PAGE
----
3 mons ago
Author: EA DigestCategory : Business law
For a country that is becoming more and more entrepreneurial, it is essential for us to understand the fundamentals of a contract. A contract is the base of any business transaction and business law details the meaning and types of contracts. Read on to know more about this topic.
What is a contract?
Before we look into the types of contracts in business law, it is essential to understand the meaning of a contract.
As per Section 2(h) of the Indian Contract Act, 1872, â€˜Contractâ€™ means an agreement enforceable by law. In simple terms, one can say that a contract is an agreement between two or more parties formed on the basis of the service to be provided or a product or commitment to an act and it is enforceable by law.
Since a contract is legally enforceable, the injured party can seek a legal remedy. A contract can be verbal or written, however, for the court of law, the written agreements are easier to deal with.
Essentials of a contract
As per Section 10 of the Indian Contract Act, 1872, following are the essentials of a contract:-
- There should be two or more parties to the contract.
- Parties should be competent to contract.
- There should be lawful consideration and lawful object.
- There should be free consent of the parties.
- The agreement must not be one, which has been expressly declared to be void.
In the case of Ranganayakamma v. Alwar Setti, the Madras High Court was examining the validity of the adoption of a boy by a widow, aged 13 years. On the death of her husband, the husbandâ€™s dead body was not allowed to be removed from her house for cremation by the relatives of the adopted boy until she adopted the boy. The High Court held that the adoption was not binding on the widow as her consent had been obtained by coercion.
Types and classification
The contracts are divided into four major categories depending on their nature and further subdivided into various categories. Let us look at them in detail:-
- Contracts on the basis of formation- Depending on how the contracts were formed, they are further subdivided as:-
- Express contract- Contracts which has expression or conversation is an express contract. When you give your consent to the agent for selling your car, it is an express contract.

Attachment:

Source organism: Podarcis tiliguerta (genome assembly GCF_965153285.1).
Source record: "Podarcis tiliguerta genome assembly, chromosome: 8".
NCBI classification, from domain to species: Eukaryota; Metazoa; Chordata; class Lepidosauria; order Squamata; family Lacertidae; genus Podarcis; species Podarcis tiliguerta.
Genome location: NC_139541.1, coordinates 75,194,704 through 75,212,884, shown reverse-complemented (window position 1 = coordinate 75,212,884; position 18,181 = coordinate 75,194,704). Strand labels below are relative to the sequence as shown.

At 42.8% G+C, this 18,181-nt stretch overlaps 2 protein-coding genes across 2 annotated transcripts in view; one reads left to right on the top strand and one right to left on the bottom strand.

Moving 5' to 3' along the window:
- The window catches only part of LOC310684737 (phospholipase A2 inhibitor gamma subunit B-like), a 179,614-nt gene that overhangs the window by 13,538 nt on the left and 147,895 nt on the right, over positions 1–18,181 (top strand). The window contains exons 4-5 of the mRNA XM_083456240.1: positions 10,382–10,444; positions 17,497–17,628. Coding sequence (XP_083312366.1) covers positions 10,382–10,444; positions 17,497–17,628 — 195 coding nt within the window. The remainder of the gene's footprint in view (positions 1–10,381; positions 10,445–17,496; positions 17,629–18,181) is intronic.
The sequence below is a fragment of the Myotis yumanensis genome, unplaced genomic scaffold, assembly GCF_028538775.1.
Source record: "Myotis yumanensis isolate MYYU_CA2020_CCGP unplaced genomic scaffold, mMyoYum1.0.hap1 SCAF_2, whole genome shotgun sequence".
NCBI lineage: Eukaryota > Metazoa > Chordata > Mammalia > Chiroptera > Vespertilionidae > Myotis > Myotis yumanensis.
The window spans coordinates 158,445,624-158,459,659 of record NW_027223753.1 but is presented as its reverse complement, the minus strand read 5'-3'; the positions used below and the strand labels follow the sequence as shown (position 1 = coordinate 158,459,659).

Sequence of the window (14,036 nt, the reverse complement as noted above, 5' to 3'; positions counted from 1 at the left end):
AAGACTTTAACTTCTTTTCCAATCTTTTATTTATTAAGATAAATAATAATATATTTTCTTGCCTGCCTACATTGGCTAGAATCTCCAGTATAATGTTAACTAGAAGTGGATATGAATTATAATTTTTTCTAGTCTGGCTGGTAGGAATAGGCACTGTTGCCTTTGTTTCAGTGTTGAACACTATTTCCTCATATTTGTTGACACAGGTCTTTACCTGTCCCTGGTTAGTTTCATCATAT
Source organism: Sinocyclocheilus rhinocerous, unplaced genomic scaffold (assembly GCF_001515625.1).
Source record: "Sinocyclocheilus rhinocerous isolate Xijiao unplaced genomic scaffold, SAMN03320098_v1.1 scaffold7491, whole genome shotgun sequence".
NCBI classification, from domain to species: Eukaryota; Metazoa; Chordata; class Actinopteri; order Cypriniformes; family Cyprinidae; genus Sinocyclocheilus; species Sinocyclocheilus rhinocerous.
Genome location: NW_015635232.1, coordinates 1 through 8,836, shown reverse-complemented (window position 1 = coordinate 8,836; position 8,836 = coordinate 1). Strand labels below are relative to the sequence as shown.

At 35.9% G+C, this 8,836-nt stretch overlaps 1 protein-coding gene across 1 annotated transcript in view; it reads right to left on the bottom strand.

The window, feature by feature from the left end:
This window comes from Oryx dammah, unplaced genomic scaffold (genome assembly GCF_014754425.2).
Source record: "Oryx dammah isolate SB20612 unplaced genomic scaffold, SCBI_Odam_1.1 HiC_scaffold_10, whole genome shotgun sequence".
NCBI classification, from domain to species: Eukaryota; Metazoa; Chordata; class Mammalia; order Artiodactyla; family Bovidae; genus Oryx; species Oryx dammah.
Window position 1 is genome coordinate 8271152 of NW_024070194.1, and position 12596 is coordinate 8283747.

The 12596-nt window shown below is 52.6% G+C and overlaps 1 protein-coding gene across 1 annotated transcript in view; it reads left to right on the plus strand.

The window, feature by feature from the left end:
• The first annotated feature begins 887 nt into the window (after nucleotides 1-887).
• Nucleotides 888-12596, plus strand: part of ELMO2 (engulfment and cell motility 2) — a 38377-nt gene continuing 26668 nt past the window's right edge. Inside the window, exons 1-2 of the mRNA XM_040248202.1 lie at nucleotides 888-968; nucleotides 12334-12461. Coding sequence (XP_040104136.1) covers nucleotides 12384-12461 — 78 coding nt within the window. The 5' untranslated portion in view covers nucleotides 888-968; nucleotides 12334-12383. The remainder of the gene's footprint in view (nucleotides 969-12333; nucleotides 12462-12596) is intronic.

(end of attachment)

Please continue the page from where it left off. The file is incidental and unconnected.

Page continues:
- Implied contract- The contracts enforceable even without expression are implied contracts. Sitting on a tram is an example of an implied contract where you accept to pay the fare.
- Quasi-contract- Quasi contract does not have offer and acceptance and therefore no contractual relations between the partners. These contracts are created by virtue of law. Section 68 to 72 of the Indian Contract Act, 1872, deals with the situations where quasi-contract is created.
- Contracts on the basis of the nature of consideration are further subdivided as:-
- Bilateral contracts- A contract is a bilateral contract if the consideration is to be moved after the contract in both directions.
- Unilateral contracts- A unilateral contract is when the consideration moves in one direction.
- Contracts on the basis of execution are divided as:-
- Executed contract- If the contract is completed, it is an executed contract.
- Executory contract- If the contract is to be performed in future, it is an executory contract.
- Contracts on the basis of validity can be divided as:-
- Valid- These contracts are enforceable by law with essential elements such as free consent, lawful object, lawful consideration etc.
- Void- The contract which is not enforceable by law is a void contract.
- Voidable- A contract which does not have a free consent is deficient in nature and voidable.
- Illegal- A contract which has an unlawful object is an illegal contract.
- Unenforceable- A contract without properly fulfilled legal formalities is an unenforceable contract.
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